Twenty years ago, IRLabs was instrumental in delivering the IR camera used at Kagoshima University’s 1-meter infrared telescope. When lightning struck the observatory, we worked with the university to inspect and evaluate the damage to their camera system. The detector, temperature controller, filter wheel motor and motor controller were damaged beyond repair. Read-out electronics, electrical connectors, filter wheel coupler and other components were damaged or worn beyond specification.

Due to the age of the system, replacing the original Rockwell HAWAII-I detector was not possible because these products were discontinued and no longer available. Kagoshima requested proposals for a cost-effective way to rebuild the camera system using the undamaged optics, mechanical cooler, and vacuum enclosure since the high cost of new camera was outside their budget. IRLabs was uniquely positioned to take on this project because of our engineering experience, manufacturing capability, and a collaborative approach to solving difficult challenges.

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Key Facts

Project: 1-meter Optical Telescope at Iriki Station
Client: Kagoshima University
Project Location: Kagoshima, Japan
Application: Astronomy
IRLabs Product: Custom IR Camera System with Teledyne H1RG™ Detector

Kagoshima University logo
IRLabs Rebuilds IR Telescope Camera with New H1RG FPA for Kagoshima University

Kagoshima University’s observatory housing its 1-meter IR telescope.


The main challenges were directly related to replacing the HAWAII-I detector with a new Teledyne H1RG detector and support electronics within the existing camera system. Challenges included:

  • Different detector size
  • Different detector layout
  • New detector readout electronics
  • New thermal mounting for cold internal readout electronics
  • New application software for controlling the FPA and acquiring images

The camera optics in the original configuration illuminated one 512 X 512-pixel quadrant of the HAWAII-I array. The rebuilt camera will have a different detector layout that will illuminate the central 512 X 512-pixel region of a new 1024 X 1024-pixel Teledyne H1RG array. Although the camera will transfer the entire 1024 X 1024 image to the host computer, the application software can crop the image to the useful 512 X 512 region.

Other lightning-damaged or out-of-spec components will be replaced with these new components:

  • Filter wheel motor and controller
  • Lakeshore temperature controller
  • External cables to interface with new temperature controller
  • Camera vacuum window
  • Filter wheel drive coupler
  • Electrical case connectors
IRLabs custom IR camera system

Original IR Camera System (circled) installed in 1-meter telescope.


This project started with a full inspection and evaluation of each system component. Considering our client’s need to replace the detector subsystem with new components while retaining as much of the existing camera as possible, we worked collaboratively to retrofit the system with a new array at a lower cost than purchasing an entirely new IR camera system.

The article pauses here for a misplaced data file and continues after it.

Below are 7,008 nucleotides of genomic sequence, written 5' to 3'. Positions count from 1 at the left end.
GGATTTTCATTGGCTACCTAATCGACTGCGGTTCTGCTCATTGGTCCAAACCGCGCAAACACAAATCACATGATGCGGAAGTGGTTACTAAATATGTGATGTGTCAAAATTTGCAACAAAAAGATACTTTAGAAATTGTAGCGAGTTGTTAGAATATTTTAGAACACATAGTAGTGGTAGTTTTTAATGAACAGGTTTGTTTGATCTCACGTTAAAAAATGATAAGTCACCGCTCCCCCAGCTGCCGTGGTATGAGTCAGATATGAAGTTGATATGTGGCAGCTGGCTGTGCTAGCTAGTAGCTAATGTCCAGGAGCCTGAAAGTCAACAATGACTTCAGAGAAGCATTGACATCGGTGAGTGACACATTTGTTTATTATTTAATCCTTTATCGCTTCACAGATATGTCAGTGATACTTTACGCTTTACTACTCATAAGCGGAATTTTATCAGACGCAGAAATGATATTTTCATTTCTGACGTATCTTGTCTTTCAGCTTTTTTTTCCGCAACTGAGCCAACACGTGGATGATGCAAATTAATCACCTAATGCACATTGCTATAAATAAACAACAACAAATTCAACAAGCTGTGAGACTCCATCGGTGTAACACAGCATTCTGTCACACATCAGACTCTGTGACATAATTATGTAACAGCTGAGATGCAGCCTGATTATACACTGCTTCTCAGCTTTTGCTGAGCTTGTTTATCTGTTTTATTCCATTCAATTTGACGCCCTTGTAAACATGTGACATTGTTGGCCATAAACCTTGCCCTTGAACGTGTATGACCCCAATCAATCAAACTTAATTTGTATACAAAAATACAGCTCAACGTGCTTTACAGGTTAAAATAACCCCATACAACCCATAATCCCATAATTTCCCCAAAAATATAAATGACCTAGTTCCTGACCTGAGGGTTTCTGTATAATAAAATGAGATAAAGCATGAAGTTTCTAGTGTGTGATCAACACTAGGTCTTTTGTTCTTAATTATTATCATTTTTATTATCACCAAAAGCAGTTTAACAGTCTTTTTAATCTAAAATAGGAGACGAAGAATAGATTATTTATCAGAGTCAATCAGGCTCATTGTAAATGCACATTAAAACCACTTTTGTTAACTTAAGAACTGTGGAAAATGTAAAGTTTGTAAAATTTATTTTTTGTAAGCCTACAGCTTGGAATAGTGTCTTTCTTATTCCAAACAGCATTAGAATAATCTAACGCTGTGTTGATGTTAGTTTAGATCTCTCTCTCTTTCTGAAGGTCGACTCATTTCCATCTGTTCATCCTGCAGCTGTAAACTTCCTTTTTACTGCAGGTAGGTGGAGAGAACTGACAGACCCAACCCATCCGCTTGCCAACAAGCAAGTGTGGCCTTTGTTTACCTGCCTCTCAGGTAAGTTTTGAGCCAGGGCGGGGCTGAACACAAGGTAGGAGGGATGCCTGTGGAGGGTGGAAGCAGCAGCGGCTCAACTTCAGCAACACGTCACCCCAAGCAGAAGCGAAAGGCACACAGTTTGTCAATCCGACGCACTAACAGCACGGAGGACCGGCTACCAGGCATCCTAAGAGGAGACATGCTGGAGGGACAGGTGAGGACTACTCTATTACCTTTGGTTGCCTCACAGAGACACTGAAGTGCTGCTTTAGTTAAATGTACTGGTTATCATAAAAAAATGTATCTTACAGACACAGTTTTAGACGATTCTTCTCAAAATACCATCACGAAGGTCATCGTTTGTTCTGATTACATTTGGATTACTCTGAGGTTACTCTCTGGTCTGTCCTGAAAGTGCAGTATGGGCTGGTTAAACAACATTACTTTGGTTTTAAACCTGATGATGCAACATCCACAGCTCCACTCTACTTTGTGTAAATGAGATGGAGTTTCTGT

We were uniquely qualified to retrofit the existing system in three areas:

  1. Knowledge of the original system and application
  2. Our successful track record designing and installing Teledyne detectors with AstroBlank Scientific detector electronics
  3. Expertise in application software for detector readouts

The new detector array will be mounted at the same focal location with no changes needed to focus and center the optics onto the array. After removing the destroyed Hawaii-I array, the mount, fan-out board, and cabling are being modified to accept the H1RG MCT array with a SIDECAR™ cryogenic application-specific integrated circuit (ASIC) and warm AstroBlank Scientific MACIE read-out electronics.

These components will replace the previous detector fan-out board and external preamp:

  • New H1RG detector will internally connect to the cooled ASIC using a 4-inch ribbon cable.
  • New ASIC electronics card will mount behind the existing cold plate, preventing thermal background noise from the ASIC reaching the detector.
  • Room-temperature MACIE read-out electronics will be mounted outside the camera vacuum case and will be connected to the cold internal ASIC with a 15-inch ribbon cable
  • The mounting location of the MACIE electronics will be similar to the mounting of the original preamp.
  • Communication from the read-out electronics to the host computer will be either CameraLink or USB

We will supply a computer with the selected CameraLink or USB camera interface, Teledyne user software, and a configured copy of our own AIRIS software. Both software packages can control the camera and collect and process image data. The AIRIS software will be set up and ready to run out of the box to provide an easy and intuitive tool for collecting image data. The Teledyne software will be helpful for system development and integrating the detector control in Kagoshima’s astronomical imaging software.

In the tradition of our founder, Dr. Frank Low, the “the father of infrared astronomy”, we are proud to continue to advance IR astronomy in projects worldwide. While this project presented unique challenges due to the age and damage to the system, our retrofitted solution will enable Kagoshima to achieve its performance and budget requirements.

Kagoshima new detector chain block diagram

New detector chain block diagram.

Kagoshima Camera System Cutaway

L: External view of camera with new MACIE electronics
R: Internal view of camera showing new detector chain

By Published On: July 14th, 2021Categories: Project Showcase

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